Bergfeld I.O.,University of Amsterdam |
Mantione M.,University of Amsterdam |
Hoogendoorn M.L.C.,University of Amsterdam |
Denys D.,University of Amsterdam |
Denys D.,Academy of Arts and science
Brain Stimulation | Year: 2013
Background: Deep brain stimulation (DBS) is routinely used as a treatment for treatment-refractory Parkinson's disease and has recently been proposed for psychiatric disorders such as Tourette syndrome (TS), obsessive-compulsive disorder (OCD) and major depressive disorder (MDD). Although cognitive deterioration has repeatedly been shown in patients with Parkinson's disease following DBS, the impact of DBS on cognitive functioning in psychiatric patients has not yet been reviewed. Objective: Reviewing the available literature on cognitive functioning following DBS in psychiatric patients. Methods: A systematic literature search in PubMed, EMBASE and Web of Science, last updated in September 2012, found 1470 papers. Abstracts were scrutinized and 26 studies examining cognitive functioning of psychiatric patients following DBS were included on basis of predetermined inclusion criteria. Results: Twenty-six studies reported cognitive functioning of 130 psychiatric patients following DBS (37 TS patients, 56 OCD patients, 28 MDD patients, 6 patients with Alzheimer's disease, and 3 patients with other disorders). None of the studies reported substantial cognitive decline following DBS. On the contrary, 13 studies reported cognitive improvement following DBS. Conclusion: Preliminary results suggest that DBS in psychiatric disorders does not lead to cognitive decline. In selected cases cognitive functioning was improved following DBS. However, cognitive improvement cannot be conclusively attributed to DBS since studies are hampered by serious limitations. We discuss the outcomes in light of these limitations and offer suggestions for future work. © 2013 Elsevier Inc. All rights reserved.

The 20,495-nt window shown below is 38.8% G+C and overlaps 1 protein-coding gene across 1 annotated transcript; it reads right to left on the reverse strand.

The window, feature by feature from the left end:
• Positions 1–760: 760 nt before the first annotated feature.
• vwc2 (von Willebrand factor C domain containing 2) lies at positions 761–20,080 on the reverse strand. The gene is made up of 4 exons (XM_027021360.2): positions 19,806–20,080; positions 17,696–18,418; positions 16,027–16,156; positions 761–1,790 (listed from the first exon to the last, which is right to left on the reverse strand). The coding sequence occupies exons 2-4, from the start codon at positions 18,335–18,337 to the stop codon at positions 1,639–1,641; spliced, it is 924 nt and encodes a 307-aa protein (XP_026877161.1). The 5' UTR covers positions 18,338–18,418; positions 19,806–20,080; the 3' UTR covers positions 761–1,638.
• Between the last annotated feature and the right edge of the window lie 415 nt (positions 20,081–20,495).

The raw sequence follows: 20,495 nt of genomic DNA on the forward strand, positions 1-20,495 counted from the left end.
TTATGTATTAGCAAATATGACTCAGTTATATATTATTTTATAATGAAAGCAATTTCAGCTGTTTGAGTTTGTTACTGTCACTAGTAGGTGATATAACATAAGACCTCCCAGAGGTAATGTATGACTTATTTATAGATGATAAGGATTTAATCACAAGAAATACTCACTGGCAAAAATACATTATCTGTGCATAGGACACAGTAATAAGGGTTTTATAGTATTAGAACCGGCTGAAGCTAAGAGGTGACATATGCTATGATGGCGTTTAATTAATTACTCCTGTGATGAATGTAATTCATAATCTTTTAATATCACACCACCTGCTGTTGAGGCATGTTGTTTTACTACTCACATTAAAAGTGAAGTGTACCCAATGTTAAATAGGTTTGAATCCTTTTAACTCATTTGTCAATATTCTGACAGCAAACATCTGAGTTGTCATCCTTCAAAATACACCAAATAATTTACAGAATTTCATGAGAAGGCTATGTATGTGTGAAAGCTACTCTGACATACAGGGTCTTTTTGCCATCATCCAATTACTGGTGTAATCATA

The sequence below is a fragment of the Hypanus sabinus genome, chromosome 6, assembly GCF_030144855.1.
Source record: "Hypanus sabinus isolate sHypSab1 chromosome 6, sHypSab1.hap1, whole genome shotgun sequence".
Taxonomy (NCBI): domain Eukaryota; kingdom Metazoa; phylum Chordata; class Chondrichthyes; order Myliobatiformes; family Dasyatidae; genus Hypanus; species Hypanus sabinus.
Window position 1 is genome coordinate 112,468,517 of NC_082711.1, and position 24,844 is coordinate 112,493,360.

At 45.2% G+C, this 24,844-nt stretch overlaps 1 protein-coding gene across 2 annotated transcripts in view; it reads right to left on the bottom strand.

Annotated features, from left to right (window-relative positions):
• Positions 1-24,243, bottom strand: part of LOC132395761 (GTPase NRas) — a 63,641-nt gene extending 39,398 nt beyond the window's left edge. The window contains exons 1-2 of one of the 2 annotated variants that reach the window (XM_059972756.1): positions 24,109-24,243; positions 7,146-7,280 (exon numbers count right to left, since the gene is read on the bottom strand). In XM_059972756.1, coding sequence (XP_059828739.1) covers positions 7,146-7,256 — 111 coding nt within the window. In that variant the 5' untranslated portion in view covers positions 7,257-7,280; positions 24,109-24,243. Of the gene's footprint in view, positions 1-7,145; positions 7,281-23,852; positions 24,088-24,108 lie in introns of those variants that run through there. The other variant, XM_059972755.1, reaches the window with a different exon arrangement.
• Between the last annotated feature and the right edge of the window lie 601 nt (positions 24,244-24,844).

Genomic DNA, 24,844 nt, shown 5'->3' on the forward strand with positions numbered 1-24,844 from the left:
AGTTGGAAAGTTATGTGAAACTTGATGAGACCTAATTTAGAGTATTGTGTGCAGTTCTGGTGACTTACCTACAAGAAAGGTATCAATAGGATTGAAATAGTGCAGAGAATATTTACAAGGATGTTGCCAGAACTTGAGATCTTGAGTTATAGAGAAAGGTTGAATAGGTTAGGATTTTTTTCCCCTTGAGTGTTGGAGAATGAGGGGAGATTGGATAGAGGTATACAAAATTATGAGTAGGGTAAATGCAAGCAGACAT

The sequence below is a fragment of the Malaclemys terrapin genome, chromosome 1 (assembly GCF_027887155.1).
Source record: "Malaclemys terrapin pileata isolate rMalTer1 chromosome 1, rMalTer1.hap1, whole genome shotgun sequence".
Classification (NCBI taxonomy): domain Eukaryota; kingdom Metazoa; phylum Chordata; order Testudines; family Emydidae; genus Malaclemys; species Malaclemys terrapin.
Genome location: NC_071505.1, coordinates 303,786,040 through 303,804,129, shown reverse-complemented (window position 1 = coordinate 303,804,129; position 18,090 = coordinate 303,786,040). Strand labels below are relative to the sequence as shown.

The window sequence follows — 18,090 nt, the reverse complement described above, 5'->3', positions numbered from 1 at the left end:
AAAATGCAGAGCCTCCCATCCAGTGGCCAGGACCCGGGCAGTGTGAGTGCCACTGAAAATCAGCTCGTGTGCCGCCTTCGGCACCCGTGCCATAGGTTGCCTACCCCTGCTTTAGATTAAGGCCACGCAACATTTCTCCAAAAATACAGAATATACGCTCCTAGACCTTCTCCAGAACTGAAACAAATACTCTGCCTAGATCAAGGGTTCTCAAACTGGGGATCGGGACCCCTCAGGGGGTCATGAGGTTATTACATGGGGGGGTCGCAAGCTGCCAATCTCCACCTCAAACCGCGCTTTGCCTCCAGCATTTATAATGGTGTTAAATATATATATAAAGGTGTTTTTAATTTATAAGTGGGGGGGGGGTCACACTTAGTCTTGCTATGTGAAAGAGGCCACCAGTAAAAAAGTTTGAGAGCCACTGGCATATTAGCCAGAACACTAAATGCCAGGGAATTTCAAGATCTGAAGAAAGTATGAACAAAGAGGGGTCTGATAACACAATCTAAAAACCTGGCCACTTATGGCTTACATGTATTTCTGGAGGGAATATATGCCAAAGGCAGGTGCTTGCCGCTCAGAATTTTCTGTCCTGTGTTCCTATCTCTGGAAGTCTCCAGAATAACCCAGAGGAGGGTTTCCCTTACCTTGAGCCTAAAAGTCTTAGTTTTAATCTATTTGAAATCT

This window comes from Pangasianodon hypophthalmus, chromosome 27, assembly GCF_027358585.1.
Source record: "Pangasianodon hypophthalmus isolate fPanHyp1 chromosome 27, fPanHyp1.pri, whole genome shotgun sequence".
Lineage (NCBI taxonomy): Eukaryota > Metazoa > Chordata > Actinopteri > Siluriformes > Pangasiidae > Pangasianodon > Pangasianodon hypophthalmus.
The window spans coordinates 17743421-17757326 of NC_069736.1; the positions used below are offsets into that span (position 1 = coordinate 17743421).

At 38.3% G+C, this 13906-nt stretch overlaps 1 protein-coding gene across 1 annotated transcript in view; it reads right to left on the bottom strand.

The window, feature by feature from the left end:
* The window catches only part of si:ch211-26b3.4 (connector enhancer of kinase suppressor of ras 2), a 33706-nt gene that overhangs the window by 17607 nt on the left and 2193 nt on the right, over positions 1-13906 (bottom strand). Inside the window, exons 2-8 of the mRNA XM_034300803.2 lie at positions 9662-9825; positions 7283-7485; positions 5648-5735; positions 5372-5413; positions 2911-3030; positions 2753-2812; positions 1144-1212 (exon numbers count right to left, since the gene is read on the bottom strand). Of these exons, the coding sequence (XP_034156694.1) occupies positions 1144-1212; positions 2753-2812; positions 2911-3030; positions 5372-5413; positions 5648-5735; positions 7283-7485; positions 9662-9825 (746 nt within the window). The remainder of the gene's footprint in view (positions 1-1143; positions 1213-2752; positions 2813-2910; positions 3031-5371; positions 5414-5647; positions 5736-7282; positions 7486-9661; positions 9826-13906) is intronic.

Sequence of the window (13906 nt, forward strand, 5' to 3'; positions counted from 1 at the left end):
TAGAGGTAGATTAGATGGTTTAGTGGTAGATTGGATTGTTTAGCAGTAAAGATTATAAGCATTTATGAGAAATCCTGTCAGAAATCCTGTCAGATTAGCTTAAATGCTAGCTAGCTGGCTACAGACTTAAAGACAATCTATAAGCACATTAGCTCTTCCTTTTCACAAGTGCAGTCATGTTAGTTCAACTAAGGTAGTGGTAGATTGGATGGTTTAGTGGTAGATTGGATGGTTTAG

Pooresmaeili A.,Academy of Arts and science |
Poort J.,Academy of Arts and science |
Thiele A.,Northumbria University |
Roelfsema P.R.,Academy of Arts and science |
Roelfsema P.R.,VU University Amsterdam
Journal of Neuroscience | Year: 2010
The visual system encodes the features of visual stimuli as well as their behavioral relevance. Stimuli with a high luminance contrast evoke more activity in the visual cortex than stimuli with a low contrast. At the same time, attended stimuli evoke more activity than nonattended stimuli. There is a debate about how visual features and attention jointly determine neuronal activity in the visual cortex. Some studies suggested that attention increases apparent contrast (Reynolds et al., 2000), others that attention amplifies responses by a constant factor (Williford and Maunsell, 2006), and yet others that attention and contrast have largely additive effects (Buracas and Boynton, 2007; Thiele et al., 2009). The influence of attention on contrast sensitivity differs between neurons, raising the possibility that attention and contrast could be coded conjointly in a population of neurons. Here we investigate this possibility by recording neuronal activity at multiple sites in the primary visual cortex of macaque monkeys using multielectrode recording techniques and support vector machines to decode attended stimuli as well as stimulus contrast. We find that many, but not all, V1 neurons are influenced by attention and that the effects of attention and contrast are additive on average. Stimulus contrast can be decoded from neuronal responses not strongly modulated by attention, whereas the attended stimulus can be decoded as the difference in activity of cells that are influenced by attention and cells that are not. The success of the approach suggests that visual attention and stimulus contrast are represented by largely separable codes. Copyright © 2010 the authors.